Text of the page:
Ben Enwonwu

Anyanwu

Enwonwu Anyanwu Private Collection 1500 - © Oliver Enwonwu/The Ben Enwonwu Foundation
  • Ben Enwonwu
  • Anyanwu
  • 1954–1955
  • Bronze
  • 210 cm
  • Private Collection - © Oliver Enwonwu/The Ben Enwonwu Foundation

Among the most widely known of Africa’s artists, Ben Enwonwu achieved international fame even as Nigeria remained a British colony. Trained by indigenous Igbo sculptors, British expatriates in Nigeria, and preeminent schools in England, Enwonwu painted academic portraits of important figures and images inspired by traditional art during his “African style” phase of the 1950s and 60s. He was particularly inspired by all genres of African dance, and often used the nude black female body as a modern subject for the rhythms he saw in traditional African sculpture. Wary of abstract art as a new form of European acculturation, Enwonwu used his influence as federal art supervisor in the colonial Information Office to champion the integration of classic African art into formulations of modern African art. He saw contemporary practice rooted in historical views of the human body and African spirituality, which could become a rallying point for Nigerians struggling for independence.

Anyanwu (1954–55), sometimes subtitled The Awakening, refers to a deity from the Igbo pantheon who represents the Sun. According to legend, she embodies the characteristics to which every person should aspire. This figure follows the simplicity of modernist sculpture, from its base to its elongated torso. Drawing from the ichi scarification patterns traditionally worn by Igbo men, Enwonwu adorned Anyanwu’s garments and headdress with lines that radiate from a central axis. The slender arms are positioned in a symmetrical gesture that, when coupled with the attenuated form and the aggrandizing headdress, forms an overall sinuous figure.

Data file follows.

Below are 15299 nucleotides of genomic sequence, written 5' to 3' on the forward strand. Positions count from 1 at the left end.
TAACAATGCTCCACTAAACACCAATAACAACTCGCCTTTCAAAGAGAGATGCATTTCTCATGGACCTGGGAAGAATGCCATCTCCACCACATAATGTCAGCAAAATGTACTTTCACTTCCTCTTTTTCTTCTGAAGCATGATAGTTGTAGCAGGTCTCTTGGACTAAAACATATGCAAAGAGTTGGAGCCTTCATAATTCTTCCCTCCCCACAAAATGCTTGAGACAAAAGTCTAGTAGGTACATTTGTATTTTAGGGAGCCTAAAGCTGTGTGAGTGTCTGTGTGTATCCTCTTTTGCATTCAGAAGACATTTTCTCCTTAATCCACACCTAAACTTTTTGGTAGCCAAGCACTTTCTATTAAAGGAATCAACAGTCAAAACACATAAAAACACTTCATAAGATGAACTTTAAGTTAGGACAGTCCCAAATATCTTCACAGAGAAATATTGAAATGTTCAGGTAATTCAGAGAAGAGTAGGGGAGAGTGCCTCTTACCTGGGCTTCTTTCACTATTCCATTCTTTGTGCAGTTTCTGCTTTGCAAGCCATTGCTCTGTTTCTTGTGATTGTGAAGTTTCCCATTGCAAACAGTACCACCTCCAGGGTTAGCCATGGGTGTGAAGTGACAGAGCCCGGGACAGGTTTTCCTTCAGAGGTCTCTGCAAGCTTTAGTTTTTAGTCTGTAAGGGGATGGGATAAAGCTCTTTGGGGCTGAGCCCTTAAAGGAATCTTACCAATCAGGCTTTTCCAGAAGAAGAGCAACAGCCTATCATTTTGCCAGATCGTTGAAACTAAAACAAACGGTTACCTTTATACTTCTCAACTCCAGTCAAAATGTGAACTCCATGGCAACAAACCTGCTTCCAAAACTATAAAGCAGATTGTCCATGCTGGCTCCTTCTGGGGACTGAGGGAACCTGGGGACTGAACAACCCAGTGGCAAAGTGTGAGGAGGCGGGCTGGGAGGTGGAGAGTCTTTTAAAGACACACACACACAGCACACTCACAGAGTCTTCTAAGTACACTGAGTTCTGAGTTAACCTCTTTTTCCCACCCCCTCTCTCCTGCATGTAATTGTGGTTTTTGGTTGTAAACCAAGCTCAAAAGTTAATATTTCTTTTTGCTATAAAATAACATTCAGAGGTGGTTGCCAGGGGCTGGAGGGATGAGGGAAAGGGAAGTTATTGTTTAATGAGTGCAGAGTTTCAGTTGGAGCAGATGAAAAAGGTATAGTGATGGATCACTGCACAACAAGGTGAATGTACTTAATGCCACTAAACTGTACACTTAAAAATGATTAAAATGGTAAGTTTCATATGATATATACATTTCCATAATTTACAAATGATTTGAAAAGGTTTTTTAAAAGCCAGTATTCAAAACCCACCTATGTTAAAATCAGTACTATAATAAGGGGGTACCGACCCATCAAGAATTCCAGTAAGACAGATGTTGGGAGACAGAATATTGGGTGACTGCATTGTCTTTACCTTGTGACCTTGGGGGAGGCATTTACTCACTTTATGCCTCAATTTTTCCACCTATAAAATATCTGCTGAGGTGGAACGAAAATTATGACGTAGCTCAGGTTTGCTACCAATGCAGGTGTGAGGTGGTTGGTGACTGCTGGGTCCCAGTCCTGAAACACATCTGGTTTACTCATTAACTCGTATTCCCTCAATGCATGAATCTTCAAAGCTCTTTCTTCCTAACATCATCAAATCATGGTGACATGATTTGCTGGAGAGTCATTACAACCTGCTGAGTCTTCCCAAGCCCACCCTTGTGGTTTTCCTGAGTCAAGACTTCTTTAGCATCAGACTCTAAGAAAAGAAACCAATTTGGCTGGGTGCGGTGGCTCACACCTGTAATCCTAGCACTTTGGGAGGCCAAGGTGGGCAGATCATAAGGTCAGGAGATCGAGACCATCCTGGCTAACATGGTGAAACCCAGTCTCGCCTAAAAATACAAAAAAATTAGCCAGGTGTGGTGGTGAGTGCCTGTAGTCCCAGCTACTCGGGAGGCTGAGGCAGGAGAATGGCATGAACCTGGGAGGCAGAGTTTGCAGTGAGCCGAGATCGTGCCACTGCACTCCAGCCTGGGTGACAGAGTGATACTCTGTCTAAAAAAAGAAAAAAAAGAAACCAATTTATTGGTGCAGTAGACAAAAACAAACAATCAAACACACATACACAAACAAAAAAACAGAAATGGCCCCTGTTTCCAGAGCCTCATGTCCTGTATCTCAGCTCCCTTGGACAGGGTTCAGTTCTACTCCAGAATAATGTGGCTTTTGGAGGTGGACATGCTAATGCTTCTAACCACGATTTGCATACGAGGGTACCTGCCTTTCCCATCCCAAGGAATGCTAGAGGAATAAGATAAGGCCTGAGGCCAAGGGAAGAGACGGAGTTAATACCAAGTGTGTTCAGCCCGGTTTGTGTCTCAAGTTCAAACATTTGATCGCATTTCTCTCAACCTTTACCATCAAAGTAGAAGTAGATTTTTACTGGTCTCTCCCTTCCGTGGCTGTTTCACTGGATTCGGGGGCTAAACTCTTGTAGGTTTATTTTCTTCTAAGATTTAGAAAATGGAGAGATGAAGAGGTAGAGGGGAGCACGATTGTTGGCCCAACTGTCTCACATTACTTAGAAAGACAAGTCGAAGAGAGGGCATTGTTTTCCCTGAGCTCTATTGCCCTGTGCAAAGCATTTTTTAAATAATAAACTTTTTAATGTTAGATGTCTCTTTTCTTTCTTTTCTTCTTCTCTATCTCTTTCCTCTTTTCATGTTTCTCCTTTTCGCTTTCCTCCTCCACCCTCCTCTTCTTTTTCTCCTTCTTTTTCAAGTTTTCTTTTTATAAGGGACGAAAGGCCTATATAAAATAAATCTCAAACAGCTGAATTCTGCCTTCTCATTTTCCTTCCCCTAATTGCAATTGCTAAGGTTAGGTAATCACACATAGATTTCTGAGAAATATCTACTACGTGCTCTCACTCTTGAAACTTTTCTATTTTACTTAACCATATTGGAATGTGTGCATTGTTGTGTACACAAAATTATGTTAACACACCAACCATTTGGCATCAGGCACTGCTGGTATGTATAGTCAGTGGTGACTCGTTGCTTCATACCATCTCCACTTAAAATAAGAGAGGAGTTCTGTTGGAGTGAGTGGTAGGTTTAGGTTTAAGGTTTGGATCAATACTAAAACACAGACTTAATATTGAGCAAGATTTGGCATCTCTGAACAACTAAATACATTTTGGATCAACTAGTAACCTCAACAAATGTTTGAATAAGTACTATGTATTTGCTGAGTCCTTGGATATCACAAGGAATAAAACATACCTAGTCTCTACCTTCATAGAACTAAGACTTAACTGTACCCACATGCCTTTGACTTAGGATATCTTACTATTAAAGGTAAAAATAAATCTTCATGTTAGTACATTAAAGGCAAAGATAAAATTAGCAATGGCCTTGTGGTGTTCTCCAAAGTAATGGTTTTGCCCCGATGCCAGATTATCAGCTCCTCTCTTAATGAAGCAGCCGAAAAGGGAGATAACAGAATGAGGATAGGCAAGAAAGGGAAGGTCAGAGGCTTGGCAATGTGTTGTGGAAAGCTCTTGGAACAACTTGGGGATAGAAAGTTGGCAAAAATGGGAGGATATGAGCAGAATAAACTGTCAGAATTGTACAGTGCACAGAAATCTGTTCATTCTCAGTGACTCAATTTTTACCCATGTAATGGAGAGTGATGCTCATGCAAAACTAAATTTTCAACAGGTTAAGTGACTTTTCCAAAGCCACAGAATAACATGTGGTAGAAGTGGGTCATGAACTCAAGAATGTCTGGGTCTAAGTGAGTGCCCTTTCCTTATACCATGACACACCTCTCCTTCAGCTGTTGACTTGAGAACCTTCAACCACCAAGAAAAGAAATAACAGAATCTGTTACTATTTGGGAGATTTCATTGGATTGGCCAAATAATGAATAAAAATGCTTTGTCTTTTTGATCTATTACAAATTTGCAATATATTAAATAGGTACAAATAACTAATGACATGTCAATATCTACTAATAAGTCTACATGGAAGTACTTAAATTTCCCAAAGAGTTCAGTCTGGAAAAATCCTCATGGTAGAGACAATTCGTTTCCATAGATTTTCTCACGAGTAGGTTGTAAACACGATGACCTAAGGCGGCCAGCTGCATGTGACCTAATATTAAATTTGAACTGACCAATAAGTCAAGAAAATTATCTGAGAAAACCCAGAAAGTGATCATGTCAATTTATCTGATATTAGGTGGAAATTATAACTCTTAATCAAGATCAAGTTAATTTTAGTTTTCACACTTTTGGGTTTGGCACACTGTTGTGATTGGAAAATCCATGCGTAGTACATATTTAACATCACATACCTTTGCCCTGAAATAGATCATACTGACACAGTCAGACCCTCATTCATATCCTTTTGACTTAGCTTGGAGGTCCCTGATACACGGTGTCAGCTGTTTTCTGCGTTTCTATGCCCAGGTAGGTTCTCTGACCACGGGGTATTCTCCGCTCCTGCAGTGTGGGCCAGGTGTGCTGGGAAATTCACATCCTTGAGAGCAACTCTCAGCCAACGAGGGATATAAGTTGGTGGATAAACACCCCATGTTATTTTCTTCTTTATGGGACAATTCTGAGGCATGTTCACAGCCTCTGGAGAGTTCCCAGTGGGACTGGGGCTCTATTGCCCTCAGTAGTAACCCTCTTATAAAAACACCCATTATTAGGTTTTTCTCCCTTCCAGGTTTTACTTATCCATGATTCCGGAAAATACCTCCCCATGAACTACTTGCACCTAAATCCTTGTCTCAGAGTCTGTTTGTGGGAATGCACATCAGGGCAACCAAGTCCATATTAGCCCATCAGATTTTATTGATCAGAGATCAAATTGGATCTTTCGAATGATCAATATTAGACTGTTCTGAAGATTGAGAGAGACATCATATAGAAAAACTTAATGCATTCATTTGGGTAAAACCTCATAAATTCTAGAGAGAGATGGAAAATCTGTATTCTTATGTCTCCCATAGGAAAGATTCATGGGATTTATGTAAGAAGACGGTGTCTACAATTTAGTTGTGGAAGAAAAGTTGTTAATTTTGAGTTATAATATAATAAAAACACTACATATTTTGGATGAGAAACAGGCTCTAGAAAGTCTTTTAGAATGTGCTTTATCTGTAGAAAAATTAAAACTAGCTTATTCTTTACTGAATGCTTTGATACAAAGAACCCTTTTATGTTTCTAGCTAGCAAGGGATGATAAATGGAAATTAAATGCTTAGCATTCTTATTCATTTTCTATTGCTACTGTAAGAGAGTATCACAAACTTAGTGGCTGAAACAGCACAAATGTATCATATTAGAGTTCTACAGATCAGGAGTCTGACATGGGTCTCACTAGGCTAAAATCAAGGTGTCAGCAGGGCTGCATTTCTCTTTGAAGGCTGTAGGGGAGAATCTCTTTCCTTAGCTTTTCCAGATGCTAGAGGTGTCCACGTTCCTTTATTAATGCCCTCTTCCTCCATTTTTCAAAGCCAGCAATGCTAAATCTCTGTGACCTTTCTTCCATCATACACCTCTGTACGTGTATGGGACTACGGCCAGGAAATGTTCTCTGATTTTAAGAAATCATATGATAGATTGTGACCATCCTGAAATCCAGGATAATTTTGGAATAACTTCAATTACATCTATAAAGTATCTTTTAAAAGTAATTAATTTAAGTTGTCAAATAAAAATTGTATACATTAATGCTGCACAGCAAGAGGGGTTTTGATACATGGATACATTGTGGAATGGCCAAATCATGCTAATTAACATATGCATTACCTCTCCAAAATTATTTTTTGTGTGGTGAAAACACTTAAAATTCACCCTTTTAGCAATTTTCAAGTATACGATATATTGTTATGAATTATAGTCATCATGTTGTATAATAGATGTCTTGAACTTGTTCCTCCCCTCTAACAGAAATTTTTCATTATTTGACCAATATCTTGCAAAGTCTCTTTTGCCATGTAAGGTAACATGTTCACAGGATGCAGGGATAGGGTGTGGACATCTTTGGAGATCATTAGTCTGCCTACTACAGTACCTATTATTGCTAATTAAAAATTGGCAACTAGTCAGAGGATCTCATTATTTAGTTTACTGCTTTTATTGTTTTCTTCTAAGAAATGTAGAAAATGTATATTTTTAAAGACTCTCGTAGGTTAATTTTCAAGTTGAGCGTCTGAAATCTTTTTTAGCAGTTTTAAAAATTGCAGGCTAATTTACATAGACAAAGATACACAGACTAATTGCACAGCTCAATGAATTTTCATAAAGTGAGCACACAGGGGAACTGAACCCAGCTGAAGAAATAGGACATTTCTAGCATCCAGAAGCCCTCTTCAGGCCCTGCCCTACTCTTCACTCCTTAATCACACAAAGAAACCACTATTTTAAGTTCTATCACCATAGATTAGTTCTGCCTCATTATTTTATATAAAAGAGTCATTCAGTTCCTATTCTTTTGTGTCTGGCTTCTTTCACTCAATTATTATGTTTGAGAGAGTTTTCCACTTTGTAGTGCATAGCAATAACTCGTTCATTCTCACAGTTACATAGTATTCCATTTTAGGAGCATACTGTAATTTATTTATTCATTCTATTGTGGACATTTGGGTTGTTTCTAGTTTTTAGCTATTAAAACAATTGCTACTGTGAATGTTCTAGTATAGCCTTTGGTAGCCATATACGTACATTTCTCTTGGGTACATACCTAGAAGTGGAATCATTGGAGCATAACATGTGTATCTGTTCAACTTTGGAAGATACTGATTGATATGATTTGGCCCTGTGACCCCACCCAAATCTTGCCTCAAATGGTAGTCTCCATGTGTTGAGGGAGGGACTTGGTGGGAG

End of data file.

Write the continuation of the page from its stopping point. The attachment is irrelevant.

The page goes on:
Joseph Underwood

Biography of Ben Enwonwu

  • Born 1917 in Onitsha, Nigeria
  • Died 1994 in Lagos, Nigeria
Ben Enwonwu studied at Government College in Ibadan and Umuahia from 1934 to 1939. From 1941 to 1944 he taught at Edo College in Benin City and trained as an apprentice in the guild of Benin bronze casters. His early artistic success earned him a study abroad scholarship in 1944. Within the year he moved to London, where he received a fine arts diploma from the Slade School in 1947 and a Master’s degree in anthropology from University College London in 1948. Enwonwu emerged as a successful figurative painter and sculptor in wood and bronze, representing an African modernist style which combined traditional elements with a classical Western training. In 1946 Enwonwu participated in the Exposition Internationale (International Exhibition) at the Musée d’Art Moderne, Paris. In 1954 he became the youngest member of the Order of the British Empire in the Commonwealth. He was Cultural Advisor to the Federal Government of Nigeria from 1968 to 1971. In 1971 he became the first professor of fine art in Nigeria at the University of Ife-Ife (retiring in 1975) and a visiting artist at Howard University, Washington, DC.

More artworks by Ben Enwonwu in the exhibition

Enwonwu Going Fsah Collection University Of Lagos Library 1500
Ben Enwonwu
Going, 1961
University of Lagos